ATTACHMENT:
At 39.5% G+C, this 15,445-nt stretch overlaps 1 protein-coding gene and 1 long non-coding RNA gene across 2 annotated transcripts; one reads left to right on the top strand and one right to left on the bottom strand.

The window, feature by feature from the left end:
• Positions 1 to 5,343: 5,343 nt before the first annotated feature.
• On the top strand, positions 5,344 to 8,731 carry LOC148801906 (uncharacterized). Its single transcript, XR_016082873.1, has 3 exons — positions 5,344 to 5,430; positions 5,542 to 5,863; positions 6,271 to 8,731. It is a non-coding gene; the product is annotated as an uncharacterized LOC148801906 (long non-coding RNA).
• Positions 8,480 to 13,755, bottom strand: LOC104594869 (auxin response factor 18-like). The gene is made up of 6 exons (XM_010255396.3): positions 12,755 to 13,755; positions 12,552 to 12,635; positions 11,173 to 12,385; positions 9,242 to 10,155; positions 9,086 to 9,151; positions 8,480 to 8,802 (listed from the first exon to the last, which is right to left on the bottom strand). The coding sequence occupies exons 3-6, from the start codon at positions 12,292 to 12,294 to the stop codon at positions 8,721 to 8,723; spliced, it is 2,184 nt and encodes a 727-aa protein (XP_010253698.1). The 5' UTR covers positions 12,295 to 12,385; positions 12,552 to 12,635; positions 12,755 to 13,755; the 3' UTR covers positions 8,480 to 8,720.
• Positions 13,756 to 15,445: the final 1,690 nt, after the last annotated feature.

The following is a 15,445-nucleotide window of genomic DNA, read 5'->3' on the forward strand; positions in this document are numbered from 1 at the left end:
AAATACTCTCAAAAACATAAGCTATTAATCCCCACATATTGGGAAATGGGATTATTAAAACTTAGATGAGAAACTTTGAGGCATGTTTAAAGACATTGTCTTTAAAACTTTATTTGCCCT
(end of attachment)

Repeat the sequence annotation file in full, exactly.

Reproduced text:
At 39.5% G+C, this 15,445-nt stretch overlaps 1 protein-coding gene and 1 long non-coding RNA gene across 2 annotated transcripts; one reads left to right on the top strand and one right to left on the bottom strand.

The window, feature by feature from the left end:
• Positions 1 to 5,343: 5,343 nt before the first annotated feature.
• On the top strand, positions 5,344 to 8,731 carry LOC148801906 (uncharacterized). Its single transcript, XR_016082873.1, has 3 exons — positions 5,344 to 5,430; positions 5,542 to 5,863; positions 6,271 to 8,731. It is a non-coding gene; the product is annotated as an uncharacterized LOC148801906 (long non-coding RNA).
• Positions 8,480 to 13,755, bottom strand: LOC104594869 (auxin response factor 18-like). The gene is made up of 6 exons (XM_010255396.3): positions 12,755 to 13,755; positions 12,552 to 12,635; positions 11,173 to 12,385; positions 9,242 to 10,155; positions 9,086 to 9,151; positions 8,480 to 8,802 (listed from the first exon to the last, which is right to left on the bottom strand). The coding sequence occupies exons 3-6, from the start codon at positions 12,292 to 12,294 to the stop codon at positions 8,721 to 8,723; spliced, it is 2,184 nt and encodes a 727-aa protein (XP_010253698.1). The 5' UTR covers positions 12,295 to 12,385; positions 12,552 to 12,635; positions 12,755 to 13,755; the 3' UTR covers positions 8,480 to 8,720.
• Positions 13,756 to 15,445: the final 1,690 nt, after the last annotated feature.

The following is a 15,445-nucleotide window of genomic DNA, read 5'->3' on the forward strand; positions in this document are numbered from 1 at the left end:
AAATACTCTCAAAAACATAAGCTATTAATCCCCACATATTGGGAAATGGGATTATTAAAACTTAGATGAGAAACTTTGAGGCATGTTTAAAGACATTGTCTTTAAAACTTTATTTGCCCT